British Columbia Wildlife Panoramic challenge

large format panoramic image of a sealion colony

Capturing awesome shots of wildlife in British Columbia is not typically challenging if you are in the right place.

There is such a bounty of amazing animals and scenery to shoot in the wild places of Canada’s westernmost province. This year I decided to up the difficulty a little by trying to do some truly large scale images of the dramatic scenery, but including animals in them, such as whales, bears and salmon.

It was easier said than done, especially shooting multiple stitched images from the deck of a moving boat. With the unpredictability of whales that pop up in sometimes unexpected places, it made it challenging to frame the images.  But I still managed to get a few this year.

Large format image of killer whale pod in Salish Sea
A pod of Orca travel in the Salish Sea near Cambell River in this image that is over 27 000 pixels long

There is a large increase in the Humpback whale population in the Salish Sea and up the coast of British Columbia. There is something pretty cool about seeing a whale tail lifted out of the water against a backdrop of mountains.

HUmpback Whale raising its tail fluke in the Salish Sea. Super high resolution image at over 28 000 pixels.
A Humpback Whale with the nickname “Whiskers” flukes in the Salish Sea. Super high resolution image at over 28 000 pixels long.

On my first trip to the Oreford River in Bute Inlet I also tried a few large scenes with Grizzly Bears. Not having much time, and with the sometimes quickly moving bears, it proved difficult. But the scenery is so dramatic there that even with just one bear in the image it makes for an eye-catching scene. that is symbolic of the coast.

High resolution panoramic image of oreford river with a grizzly bear
A Grizzly Bear strolls along the banks of the Oreford River in Bute Inlet.
Super high resolution image of sockeye salmon in the Adams River
Every four years there is a dominant run of Sockeye Salmon on the Adams River in Central British Columbia. This large format image shows a section of the river in the fall of 2018. This image is over 30 000 pixels long.

Next year I plan to spend a considerable amount of time really focusing on wildlife panoramics. The challenge is fun and the images worth it.

 

Click here to go to the gallery featuring these high resolution wildlife panoramic images.

Note- These images and all the rest on the website can be used for many different applications including large wall murals, architectural installations, and billboard sign graphics. Contact me if you have any ideas you want  to discuss.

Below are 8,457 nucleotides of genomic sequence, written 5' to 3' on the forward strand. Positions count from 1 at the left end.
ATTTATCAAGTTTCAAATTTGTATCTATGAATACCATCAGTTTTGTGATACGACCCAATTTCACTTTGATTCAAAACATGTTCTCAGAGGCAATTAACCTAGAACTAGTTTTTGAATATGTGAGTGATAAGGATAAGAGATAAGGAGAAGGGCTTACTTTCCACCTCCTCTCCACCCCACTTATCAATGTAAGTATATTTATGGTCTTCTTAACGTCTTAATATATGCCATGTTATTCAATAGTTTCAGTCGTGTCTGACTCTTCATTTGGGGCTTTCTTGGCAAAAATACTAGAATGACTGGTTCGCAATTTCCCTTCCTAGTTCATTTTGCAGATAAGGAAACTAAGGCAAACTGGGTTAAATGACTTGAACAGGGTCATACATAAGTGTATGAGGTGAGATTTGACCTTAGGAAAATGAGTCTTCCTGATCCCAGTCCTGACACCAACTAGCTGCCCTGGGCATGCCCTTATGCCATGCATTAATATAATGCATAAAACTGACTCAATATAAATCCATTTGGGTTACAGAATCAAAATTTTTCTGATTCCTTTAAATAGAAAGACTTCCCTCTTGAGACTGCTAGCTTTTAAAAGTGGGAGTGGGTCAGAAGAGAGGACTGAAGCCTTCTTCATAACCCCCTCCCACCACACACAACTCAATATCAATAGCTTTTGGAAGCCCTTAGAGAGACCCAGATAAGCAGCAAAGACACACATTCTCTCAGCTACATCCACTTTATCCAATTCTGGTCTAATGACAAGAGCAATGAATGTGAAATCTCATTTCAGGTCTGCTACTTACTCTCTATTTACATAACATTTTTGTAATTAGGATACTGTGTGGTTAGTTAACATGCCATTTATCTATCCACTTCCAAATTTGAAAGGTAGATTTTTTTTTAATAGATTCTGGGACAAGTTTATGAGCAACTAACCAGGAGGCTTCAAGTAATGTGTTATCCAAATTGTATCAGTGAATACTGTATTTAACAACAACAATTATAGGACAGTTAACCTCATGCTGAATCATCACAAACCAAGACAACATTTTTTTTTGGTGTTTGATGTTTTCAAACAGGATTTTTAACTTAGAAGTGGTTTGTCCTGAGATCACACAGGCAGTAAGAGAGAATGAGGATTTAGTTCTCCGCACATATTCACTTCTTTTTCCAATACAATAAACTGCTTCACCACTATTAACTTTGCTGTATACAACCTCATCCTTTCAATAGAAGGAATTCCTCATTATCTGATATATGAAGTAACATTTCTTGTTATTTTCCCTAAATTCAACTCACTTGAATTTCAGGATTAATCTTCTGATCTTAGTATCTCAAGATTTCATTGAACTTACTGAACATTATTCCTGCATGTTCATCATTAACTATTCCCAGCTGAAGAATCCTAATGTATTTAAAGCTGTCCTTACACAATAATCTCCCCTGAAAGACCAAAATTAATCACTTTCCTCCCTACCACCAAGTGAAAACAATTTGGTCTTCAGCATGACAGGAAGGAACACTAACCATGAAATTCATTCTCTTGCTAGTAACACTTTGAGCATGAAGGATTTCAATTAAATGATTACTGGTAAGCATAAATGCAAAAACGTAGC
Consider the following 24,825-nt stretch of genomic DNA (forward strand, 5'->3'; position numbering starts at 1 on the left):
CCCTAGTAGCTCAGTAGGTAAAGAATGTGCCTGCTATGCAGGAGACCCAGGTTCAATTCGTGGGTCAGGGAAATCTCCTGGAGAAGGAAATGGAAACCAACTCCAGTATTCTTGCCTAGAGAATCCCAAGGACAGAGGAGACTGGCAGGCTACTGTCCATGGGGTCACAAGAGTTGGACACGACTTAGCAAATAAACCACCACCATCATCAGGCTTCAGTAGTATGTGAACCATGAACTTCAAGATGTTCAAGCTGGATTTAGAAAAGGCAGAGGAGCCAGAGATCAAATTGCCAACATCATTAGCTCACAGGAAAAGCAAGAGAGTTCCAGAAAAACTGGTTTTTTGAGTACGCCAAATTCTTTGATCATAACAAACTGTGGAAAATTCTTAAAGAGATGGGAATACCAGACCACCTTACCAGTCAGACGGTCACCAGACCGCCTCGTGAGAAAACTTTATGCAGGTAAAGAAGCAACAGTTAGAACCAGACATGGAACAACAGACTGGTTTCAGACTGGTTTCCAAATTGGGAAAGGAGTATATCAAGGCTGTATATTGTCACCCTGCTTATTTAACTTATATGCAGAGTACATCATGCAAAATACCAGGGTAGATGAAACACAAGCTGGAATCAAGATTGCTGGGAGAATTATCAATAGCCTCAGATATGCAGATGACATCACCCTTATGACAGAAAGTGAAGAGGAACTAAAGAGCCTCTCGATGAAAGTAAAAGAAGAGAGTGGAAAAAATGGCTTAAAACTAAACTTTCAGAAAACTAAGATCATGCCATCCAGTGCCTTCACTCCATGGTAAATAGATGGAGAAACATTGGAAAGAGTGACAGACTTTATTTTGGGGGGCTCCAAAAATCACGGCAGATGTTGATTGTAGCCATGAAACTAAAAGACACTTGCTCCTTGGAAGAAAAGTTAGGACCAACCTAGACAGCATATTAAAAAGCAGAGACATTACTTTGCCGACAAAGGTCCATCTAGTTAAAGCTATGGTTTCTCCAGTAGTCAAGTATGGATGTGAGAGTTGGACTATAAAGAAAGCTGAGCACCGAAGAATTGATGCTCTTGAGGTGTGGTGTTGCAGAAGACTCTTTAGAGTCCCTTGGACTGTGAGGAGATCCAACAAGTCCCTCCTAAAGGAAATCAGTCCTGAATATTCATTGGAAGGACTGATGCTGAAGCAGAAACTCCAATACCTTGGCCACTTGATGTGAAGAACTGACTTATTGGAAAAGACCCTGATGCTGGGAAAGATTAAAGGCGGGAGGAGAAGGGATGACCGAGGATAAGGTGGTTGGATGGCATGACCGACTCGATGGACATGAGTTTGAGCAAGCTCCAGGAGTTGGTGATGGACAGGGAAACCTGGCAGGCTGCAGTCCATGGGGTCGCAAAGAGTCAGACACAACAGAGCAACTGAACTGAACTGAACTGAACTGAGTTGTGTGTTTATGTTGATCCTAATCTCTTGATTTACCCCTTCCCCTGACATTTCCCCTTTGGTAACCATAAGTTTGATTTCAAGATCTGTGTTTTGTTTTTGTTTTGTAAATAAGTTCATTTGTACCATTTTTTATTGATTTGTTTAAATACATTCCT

I also do free image mockups if you send me a photo of your space.

 

Wildlife Panoramics- A New Challenge

high res stitched panoramic wildlife image.

Overcoming the challenges of shooting stitched image wildlife panoramics.

Stitched Landscape Panoramics have been popular for a while now and I have been enjoying the challenge of making epic landscape images with this technique.  On a recent trip to Botswana my mission was to try super high resolution Stitched Wildlife Panoramics.

gathering at the local watering hole.

Large herds of animals at predictable sites like watering holes made it a bit easier to plan my approach. We were always in vehicles, making it a little trying at times. When the scene was on the other side of the vehicle nobody wanted me clambering onto their lap to get the shot. But fifty percent of the time the scene was on my side and I was able to experiment with this approach. I started with single row images, comprising of four to twelve or more images taken from left to right. (making it easier to visualize when loaded into in my photo processing software). I mostly used a gymbal head mounted on a tripod and secured to the open-sided vehicle with a bungee cord.

When the animals were more stationary it made it a bit easier to shoot a sequence without the movement of animals making the stitching process flawed.  Elephants and giraffes standing still were the best subjects.

Technique for taking stitched wildlife panoramic images.

Note how my first and last pictures in the sequence are index marker images. I use my thumb in the pictures to indicate this. Later in my workflow this makes it much easier to see all the images that make up a particular panoramic, especially if I am shooting single frame images at the same time. It also is a good conversation starter when onlookers ask why I always take pics of my thumbs.

herd of elephants captured in a stitched wildlife panoramic image
Final stitched image from above sequence with dimensions of 23 075 x 4615 pixels.